The back of the coin in resilience: on the characteristics of advantaged low-achieving students

Abstract

In the field of Economics of Education the “resilience” term is used to designate those students from low socio-economic backgrounds who can overcome their initial situation and obtain high academic results. However, the opposite kind of student profile has been a less explored field, i.e., high socio-economic status students who perform poorly and are thus denoted as advantaged low-achieving students. Because of that, the current study intends to disentangle the characteristics which influence the likelihood of high socio-economic students to become low-achievers. In order to do this, we use census and longitudinal education data and a rich set of variables from secondary education students in the most populated region of Spain (Andalusia). Our results show that students’ use of time and self-confidence, together with parental engagement, when students were in primary education, are relevant variables in explaining the low achievement of advantaged students.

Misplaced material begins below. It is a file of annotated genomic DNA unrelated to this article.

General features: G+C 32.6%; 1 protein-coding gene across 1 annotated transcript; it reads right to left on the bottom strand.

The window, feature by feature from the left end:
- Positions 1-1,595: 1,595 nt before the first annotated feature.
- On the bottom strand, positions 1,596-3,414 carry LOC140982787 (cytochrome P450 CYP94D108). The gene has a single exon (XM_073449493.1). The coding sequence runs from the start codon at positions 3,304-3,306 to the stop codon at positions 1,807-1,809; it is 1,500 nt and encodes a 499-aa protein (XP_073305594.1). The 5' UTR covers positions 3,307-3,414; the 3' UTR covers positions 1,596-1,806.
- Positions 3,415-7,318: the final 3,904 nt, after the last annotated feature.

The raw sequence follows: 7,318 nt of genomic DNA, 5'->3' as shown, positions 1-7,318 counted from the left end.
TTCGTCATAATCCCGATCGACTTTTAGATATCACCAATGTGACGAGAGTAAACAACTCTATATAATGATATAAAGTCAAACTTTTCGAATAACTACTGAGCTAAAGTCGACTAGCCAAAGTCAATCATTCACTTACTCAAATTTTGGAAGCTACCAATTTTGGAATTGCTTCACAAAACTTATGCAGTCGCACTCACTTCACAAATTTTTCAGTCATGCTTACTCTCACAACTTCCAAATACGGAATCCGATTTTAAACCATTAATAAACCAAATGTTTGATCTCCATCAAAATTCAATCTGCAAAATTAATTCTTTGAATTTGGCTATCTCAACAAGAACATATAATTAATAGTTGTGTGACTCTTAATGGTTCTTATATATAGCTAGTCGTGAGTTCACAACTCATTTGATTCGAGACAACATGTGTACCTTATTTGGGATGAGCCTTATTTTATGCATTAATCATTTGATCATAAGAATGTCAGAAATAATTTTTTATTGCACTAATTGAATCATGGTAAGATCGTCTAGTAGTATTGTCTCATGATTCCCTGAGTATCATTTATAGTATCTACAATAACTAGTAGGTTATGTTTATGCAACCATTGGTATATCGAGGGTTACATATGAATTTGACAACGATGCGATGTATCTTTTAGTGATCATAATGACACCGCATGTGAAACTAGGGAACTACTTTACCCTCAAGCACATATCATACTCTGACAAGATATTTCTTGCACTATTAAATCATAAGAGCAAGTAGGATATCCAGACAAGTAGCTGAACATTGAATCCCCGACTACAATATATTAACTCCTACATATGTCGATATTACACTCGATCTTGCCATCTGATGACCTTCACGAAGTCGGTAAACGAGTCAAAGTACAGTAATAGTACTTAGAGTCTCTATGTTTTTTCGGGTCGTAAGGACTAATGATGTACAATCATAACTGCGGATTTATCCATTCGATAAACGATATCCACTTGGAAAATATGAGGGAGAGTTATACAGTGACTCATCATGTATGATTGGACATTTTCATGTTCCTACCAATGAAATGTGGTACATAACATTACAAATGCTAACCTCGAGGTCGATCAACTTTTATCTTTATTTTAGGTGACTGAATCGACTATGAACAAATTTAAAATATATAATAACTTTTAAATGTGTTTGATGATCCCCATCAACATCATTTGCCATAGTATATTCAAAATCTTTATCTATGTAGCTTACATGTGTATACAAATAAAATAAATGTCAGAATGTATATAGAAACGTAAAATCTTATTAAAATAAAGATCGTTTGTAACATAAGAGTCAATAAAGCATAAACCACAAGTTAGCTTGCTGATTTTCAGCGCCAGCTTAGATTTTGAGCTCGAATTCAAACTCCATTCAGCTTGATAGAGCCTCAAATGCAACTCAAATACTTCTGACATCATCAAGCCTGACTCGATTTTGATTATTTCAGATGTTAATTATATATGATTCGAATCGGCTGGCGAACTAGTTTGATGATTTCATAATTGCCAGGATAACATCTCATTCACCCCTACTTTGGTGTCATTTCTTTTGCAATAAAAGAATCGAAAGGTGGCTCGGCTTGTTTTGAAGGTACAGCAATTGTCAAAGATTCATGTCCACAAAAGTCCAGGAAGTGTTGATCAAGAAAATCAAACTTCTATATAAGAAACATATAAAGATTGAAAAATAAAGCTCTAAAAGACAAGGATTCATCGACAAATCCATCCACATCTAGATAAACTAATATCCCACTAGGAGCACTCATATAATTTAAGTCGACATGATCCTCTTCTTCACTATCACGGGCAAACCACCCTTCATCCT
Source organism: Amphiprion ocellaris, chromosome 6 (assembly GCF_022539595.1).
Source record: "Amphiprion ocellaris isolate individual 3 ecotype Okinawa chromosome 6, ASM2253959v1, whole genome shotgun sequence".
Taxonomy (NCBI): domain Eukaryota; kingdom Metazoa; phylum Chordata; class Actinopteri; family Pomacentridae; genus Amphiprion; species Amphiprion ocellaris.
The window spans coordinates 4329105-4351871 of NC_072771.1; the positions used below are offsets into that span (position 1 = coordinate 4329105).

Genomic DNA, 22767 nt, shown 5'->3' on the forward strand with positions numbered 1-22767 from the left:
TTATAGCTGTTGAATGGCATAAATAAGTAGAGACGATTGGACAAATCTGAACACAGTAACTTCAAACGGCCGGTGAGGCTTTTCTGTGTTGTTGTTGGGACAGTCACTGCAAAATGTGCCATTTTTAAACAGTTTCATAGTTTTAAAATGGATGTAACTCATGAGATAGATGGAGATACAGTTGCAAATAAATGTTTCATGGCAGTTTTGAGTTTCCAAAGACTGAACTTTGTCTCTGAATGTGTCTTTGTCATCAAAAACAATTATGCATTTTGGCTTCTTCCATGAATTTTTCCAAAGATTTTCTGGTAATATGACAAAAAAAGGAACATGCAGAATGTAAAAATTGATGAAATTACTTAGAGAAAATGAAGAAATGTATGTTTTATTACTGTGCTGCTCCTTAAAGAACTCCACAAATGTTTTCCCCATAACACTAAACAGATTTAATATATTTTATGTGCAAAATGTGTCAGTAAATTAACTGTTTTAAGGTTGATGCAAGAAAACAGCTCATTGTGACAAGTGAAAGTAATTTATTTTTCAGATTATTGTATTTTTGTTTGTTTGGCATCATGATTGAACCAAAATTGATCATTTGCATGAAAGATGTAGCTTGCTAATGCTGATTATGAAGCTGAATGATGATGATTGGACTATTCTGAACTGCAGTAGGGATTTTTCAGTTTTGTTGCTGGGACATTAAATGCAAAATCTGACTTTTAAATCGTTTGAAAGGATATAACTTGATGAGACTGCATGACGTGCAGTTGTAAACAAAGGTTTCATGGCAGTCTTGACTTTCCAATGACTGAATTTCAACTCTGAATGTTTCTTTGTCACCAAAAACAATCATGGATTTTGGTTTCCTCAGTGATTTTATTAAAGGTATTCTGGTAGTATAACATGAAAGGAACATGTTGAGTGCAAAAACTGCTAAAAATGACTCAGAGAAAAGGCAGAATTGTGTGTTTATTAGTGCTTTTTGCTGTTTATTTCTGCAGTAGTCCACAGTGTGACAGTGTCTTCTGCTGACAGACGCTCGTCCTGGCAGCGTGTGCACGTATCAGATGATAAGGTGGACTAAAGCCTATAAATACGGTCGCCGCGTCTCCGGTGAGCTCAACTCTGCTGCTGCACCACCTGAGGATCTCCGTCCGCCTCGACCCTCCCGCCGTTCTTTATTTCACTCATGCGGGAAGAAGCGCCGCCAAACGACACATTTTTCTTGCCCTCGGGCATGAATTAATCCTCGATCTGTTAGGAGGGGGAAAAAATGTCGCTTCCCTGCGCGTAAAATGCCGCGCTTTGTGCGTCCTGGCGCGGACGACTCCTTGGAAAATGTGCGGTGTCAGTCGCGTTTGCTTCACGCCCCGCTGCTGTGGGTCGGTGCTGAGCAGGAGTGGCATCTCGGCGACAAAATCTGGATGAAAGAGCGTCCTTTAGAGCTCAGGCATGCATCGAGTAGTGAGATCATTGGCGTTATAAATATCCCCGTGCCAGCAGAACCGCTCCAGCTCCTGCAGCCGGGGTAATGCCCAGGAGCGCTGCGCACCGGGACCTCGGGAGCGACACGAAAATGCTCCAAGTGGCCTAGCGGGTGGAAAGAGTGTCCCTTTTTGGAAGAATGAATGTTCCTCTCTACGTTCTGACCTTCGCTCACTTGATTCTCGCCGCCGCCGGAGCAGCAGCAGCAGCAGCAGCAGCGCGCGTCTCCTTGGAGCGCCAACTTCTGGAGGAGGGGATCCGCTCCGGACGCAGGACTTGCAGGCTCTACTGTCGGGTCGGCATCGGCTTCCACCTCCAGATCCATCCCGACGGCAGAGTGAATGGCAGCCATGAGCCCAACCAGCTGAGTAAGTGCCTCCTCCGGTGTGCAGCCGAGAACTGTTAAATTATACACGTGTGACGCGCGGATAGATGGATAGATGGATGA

This is a preview of subscription content, access via your institution.

Notes

  1. 1.

    The differences in scores between Andalusia and Spain and also Andalusia and the OECD for reading, mathematics and science, are significant at 1%.

  2. 2.

    The regulation for these Diagnostic Assessments in Andalusia is described in the education law which was applicable in the courses under analysis (Ley Orgánica 2/2006, de 3 de mayo, de Educación, i.e., LOE; BOE 2006; art. 21, regulating the conduction of these DA in primary education; art. 29, for secondary education and art. 144 regulates the competences that Administrations have in this DA).

  3. 3.

    As a means of identifying those students who repeated we followed the applicable Spanish education law for the previous academic years to 2008–09, i.e., Ley Orgánica 10/2002, de 23 de diciembre, de Calidad de la Educación or LOCE (BOE 2002), from 2002 to 2006. This law indicates that students can only repeat once in primary education (BOE 2002, art. 17.3). The next education law (Ley Orgánica 2/2006, de 3 de mayo, de Educación, or LOE; BOE 2006) also indicated this (BOE 2006, art. 20.2) and it was applicable from 2006 to 2013.